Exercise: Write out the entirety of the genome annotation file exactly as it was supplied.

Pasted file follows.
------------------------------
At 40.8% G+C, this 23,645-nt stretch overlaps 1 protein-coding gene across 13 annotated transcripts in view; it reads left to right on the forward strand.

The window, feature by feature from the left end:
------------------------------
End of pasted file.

At 40.8% G+C, this 23,645-nt stretch overlaps 1 protein-coding gene across 13 annotated transcripts in view; it reads left to right on the forward strand.

The window, feature by feature from the left end: